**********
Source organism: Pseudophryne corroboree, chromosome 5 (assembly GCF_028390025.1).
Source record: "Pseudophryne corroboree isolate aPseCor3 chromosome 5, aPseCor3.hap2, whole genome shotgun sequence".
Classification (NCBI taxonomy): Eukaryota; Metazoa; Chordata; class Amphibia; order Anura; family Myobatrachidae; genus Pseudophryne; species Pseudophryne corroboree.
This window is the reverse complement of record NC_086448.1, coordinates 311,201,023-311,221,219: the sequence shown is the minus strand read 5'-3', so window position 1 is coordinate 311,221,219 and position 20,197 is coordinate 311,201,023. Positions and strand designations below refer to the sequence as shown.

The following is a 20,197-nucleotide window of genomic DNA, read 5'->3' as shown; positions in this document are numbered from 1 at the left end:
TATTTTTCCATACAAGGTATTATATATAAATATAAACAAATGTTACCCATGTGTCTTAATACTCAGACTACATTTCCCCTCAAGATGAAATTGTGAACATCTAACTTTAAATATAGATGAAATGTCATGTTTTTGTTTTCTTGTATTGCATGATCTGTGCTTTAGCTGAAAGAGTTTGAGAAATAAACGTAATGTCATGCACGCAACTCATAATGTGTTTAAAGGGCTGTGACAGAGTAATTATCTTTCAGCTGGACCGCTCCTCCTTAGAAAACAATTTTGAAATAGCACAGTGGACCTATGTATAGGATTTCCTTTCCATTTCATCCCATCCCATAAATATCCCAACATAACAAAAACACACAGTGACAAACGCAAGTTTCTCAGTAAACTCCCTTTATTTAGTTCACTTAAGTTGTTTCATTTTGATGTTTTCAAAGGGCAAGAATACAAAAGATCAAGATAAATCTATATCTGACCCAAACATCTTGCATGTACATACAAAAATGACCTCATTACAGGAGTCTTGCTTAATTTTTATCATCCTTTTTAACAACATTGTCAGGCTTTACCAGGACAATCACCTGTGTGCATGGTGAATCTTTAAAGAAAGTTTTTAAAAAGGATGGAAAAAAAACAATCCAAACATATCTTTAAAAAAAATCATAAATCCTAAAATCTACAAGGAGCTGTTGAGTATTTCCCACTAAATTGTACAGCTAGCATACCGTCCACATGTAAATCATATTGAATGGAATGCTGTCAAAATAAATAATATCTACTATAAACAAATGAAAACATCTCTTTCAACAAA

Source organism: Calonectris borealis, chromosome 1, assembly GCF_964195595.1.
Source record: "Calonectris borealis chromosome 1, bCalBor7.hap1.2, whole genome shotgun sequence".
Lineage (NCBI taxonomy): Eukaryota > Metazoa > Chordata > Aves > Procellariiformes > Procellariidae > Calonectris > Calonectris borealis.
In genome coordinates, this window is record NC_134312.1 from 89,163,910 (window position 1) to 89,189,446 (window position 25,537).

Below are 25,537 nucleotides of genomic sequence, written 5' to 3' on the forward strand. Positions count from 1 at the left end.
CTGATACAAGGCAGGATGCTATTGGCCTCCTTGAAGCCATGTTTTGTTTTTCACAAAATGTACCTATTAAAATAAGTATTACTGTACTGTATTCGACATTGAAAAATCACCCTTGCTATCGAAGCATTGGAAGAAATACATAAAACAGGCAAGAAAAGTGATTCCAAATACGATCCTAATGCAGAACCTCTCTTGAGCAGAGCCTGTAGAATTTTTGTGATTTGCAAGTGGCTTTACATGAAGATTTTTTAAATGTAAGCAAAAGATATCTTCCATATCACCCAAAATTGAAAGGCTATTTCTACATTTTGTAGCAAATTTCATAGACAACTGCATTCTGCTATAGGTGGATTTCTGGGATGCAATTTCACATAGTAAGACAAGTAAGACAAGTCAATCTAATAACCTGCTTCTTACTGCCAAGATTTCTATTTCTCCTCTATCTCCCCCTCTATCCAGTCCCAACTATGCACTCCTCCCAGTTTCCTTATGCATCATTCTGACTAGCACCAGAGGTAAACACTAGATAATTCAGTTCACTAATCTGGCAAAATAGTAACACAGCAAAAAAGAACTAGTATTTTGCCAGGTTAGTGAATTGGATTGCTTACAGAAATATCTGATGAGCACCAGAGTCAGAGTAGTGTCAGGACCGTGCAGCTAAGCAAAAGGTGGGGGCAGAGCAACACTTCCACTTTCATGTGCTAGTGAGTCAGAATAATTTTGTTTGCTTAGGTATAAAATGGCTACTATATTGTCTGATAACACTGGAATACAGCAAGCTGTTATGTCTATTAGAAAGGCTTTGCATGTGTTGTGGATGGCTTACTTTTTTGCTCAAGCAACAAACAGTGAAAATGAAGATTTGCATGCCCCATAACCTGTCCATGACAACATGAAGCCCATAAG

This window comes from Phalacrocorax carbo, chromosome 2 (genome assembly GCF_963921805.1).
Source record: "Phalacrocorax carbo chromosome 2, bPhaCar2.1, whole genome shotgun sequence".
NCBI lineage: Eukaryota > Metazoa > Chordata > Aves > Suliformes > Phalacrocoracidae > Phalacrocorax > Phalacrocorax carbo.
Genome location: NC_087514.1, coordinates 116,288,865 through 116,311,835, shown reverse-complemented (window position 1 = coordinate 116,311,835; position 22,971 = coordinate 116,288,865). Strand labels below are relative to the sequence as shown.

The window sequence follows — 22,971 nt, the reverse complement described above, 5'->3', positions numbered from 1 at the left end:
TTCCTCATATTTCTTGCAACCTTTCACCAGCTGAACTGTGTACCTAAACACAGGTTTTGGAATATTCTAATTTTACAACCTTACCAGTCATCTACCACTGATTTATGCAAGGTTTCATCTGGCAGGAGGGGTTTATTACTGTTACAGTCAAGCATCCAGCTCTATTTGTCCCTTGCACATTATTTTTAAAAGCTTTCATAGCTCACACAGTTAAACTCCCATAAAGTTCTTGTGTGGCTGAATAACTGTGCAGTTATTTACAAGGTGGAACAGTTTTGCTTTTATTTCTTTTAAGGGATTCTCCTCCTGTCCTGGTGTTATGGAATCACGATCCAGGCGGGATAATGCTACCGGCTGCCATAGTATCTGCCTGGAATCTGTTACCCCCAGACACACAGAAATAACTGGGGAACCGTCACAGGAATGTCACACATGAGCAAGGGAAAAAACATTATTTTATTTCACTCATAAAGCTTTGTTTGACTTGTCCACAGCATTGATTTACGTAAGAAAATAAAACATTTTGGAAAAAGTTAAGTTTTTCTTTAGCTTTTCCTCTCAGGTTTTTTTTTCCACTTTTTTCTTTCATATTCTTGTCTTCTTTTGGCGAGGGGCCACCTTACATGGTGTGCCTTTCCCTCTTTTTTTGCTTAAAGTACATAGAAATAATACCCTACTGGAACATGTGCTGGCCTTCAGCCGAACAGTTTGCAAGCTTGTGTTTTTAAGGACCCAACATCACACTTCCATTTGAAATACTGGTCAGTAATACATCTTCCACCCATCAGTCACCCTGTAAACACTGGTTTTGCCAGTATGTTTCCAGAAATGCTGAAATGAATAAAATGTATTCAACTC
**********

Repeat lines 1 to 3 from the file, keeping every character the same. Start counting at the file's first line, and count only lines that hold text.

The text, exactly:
Source organism: Pseudophryne corroboree, chromosome 5 (assembly GCF_028390025.1).
Source record: "Pseudophryne corroboree isolate aPseCor3 chromosome 5, aPseCor3.hap2, whole genome shotgun sequence".
Classification (NCBI taxonomy): Eukaryota; Metazoa; Chordata; class Amphibia; order Anura; family Myobatrachidae; genus Pseudophryne; species Pseudophryne corroboree.